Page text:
First in a series.
Nothing’s been the same since Hurricane Florence for the 13 unincorporated Down East communities in Carteret County.
The slow-moving Category 1 storm hovered over the state after making landfall Sept. 14, 2018, on Wrightsville Beach, causing record-breaking flooding and dumping dozens of inches of rain on eastern North Carolina.
The National Oceanic and Atmospheric Administration estimates that the tropical cyclone cost $24 billion, or $29 billion in today’s dollars, with the total damage from Florence in North Carolina being more than the combined cost of Hurricane Matthew in 2016 and Hurricane Floyd in 1999.
The Core Sound Waterfowl Museum and Heritage Center on Harkers Island, like much of Down East, was not spared. The 22,000-square foot facility suffered millions of dollars in damage.
After extensive repairs and being sidelined by COVID-19, the facility has been back open for a bit, but it isn’t back to normal.
To discuss the changes taking place over the last five years and to look ahead, the Down East Resilience Network coordinated in mid-September a two-day community conversation at the museum.
The network made up of researchers, agencies, educators, students, advocates and others invested in adaptation and resilience was formed almost three years ago to raise awareness of the environmental changes taking place in the region.
To begin the conversation, tours were offered Sept. 12 of Cape Lookout National Seashore to learn about its resiliency strategies and of Down East communities to see the risks and realities of those living there. Attendees returned to the museum Sept. 13 to hear what’s happening with the commercial fishing industry, talks on the science behind flooding and ghost forests, North Carolina Department of Transportation infrastructure plans, and ways to navigate the ever-more-difficult insurance industry.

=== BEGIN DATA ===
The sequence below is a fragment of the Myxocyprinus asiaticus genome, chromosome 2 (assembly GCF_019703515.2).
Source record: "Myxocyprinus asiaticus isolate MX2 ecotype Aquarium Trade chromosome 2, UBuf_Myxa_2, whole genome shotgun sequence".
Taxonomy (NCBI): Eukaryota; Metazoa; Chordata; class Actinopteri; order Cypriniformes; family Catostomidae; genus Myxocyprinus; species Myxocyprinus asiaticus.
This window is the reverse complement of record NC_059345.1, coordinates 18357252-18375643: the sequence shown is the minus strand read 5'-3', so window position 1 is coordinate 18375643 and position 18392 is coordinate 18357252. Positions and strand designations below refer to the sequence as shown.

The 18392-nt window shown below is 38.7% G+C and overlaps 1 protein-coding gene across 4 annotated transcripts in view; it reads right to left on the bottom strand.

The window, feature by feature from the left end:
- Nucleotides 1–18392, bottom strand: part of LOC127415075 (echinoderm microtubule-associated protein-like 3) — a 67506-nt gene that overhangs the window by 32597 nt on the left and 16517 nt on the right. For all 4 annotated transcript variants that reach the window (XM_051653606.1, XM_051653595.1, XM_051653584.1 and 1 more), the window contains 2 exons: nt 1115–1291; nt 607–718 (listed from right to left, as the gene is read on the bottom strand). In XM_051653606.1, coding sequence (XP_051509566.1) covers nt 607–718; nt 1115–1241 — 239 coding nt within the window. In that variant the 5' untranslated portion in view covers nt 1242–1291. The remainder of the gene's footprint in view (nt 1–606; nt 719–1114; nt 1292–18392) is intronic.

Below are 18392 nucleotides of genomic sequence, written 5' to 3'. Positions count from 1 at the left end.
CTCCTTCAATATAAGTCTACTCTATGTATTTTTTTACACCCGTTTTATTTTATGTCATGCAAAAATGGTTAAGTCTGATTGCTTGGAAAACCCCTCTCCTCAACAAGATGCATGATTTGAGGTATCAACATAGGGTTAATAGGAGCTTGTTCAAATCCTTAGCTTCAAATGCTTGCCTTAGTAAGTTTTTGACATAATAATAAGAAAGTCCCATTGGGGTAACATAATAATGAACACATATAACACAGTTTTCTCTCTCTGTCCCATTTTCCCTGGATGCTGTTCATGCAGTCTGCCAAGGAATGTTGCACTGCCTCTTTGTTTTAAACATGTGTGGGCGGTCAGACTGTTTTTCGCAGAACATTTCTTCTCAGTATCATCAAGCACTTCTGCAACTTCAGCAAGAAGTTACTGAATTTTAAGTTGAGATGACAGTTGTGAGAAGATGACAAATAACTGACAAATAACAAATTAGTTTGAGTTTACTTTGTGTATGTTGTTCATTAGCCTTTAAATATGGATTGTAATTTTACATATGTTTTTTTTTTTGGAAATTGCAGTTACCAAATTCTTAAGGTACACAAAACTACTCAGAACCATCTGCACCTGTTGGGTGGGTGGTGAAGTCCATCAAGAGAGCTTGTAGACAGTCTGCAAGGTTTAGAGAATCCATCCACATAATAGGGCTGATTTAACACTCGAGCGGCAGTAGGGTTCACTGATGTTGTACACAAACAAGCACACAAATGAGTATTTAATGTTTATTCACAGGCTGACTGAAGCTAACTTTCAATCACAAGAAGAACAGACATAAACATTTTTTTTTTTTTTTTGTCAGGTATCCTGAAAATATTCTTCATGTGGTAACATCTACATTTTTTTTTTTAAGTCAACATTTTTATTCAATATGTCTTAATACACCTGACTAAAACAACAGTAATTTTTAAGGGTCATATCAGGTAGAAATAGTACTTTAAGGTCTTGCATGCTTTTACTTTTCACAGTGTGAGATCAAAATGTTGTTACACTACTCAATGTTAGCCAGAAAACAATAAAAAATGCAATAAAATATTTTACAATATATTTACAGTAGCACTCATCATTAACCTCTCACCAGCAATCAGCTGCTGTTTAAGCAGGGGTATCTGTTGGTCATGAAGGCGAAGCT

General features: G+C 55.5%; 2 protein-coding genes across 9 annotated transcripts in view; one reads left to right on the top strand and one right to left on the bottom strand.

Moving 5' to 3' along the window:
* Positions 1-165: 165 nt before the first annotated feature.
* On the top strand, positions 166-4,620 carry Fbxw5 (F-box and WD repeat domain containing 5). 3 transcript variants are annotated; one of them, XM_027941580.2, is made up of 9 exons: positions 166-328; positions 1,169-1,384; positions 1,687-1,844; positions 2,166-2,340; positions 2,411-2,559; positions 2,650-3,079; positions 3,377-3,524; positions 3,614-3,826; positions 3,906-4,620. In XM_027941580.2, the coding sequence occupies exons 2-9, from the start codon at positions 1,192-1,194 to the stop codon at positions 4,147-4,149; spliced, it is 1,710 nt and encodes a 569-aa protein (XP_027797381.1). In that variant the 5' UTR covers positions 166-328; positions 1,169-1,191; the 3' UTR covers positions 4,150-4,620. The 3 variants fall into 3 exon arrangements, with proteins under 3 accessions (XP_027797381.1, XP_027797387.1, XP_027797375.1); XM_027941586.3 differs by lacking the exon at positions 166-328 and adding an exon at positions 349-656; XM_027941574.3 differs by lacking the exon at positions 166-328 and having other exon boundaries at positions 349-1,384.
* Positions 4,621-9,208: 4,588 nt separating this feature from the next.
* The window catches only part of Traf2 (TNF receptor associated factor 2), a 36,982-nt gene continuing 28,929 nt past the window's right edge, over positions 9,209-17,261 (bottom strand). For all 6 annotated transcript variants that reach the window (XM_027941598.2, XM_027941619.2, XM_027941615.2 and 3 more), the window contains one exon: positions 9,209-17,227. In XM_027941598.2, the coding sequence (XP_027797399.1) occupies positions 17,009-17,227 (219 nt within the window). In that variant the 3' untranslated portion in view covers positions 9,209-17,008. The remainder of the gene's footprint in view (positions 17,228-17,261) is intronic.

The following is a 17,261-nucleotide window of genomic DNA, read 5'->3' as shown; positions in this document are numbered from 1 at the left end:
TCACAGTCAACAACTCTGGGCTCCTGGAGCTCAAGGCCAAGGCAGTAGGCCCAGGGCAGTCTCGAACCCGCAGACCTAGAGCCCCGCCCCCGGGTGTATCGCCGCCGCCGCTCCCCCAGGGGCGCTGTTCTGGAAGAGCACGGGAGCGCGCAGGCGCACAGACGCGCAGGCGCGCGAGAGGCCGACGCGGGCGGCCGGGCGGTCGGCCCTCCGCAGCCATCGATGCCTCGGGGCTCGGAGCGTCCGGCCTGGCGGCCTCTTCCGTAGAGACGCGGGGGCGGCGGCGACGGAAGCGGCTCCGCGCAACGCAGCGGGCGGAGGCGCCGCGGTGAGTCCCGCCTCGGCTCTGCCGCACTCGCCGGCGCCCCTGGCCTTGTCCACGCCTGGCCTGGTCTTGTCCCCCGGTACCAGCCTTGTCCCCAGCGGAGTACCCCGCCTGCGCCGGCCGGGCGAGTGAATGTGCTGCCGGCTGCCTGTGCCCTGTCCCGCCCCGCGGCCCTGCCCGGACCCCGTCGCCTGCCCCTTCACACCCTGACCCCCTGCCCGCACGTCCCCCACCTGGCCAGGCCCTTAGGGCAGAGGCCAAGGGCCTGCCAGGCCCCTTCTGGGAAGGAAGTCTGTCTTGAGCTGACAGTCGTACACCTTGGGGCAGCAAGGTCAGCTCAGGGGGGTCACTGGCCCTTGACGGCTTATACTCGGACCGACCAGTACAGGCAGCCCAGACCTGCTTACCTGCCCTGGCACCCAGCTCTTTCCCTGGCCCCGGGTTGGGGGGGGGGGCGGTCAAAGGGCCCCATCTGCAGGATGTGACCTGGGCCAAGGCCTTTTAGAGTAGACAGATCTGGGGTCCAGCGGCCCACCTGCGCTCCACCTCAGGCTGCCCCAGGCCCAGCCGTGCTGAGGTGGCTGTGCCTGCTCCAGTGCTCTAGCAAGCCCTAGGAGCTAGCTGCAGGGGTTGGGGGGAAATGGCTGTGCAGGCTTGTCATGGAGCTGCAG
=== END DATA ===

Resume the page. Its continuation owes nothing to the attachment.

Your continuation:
Guides on one of the Down East tours that hot September day were lifelong residents Chris Yeomans, Cheryl Lawrence and Richard Gillikin.
The trolley with about two dozen onboard meandered along narrow, two-lane roads lined with deep ditches.
Yeomans, a retired Carteret County educator who led the tour, began by encouraging passengers to observe Down East, “where we call home.”
He, along with Lawrence and Gillikin, pointed out throughout the two-hour tour where roads and properties tend to regularly flood, which seemed to be in more places than not, and the history of some of the older houses.
When the trolley paused on a corner in the unincorporated community of Marshallberg, Lawrence’s home of more than 40 years was just down the road.
She gestured out the window and said, “this is Core Sound.”
“I say I live on Core Sound, but actually, during a storm, I live in Core Sound,” Lawrence said. “I have sat on my front porch during a hurricane, and I have watched waves come across the banks from the ocean into the Sound, and I have had white caps in my front yard.”
She moved into her new home in 1981, and that summer, there was a strong northeast storm.
“From day one, I’ve always had flooding and never gotten help. I asked for ditches to be dug, we just can’t get the state to help us,” she said. And the flooding has changed over the years. It lasts longer and is higher, and when her yard floods, it “takes forever” for the water to recede.
In addition to the nuisance flooding that appears to affect everyday life for residents, the vegetation is suffering from saltwater intrusion, leaving a different kind of scar on the landscape.
“We have what we call ghost forests,” Lawrence said. Her road used to be full of greenery and now “the trees are nothing but sticks, no leaves or limbs or anything. The saltwater has taken over. I cannot plant flowers in my yard.”
Gillikin, whose family has lived for generations Down East, reiterated that everything has changed since Florence, especially the trees.
“I might hurt some people’s feelings here. I’m not so sure that I’m on board with global warming and all this mess, to be honest with you. But I do know things have changed. That’s all I can say. Places are flooding now that didn’t flood before,” Gillikin said.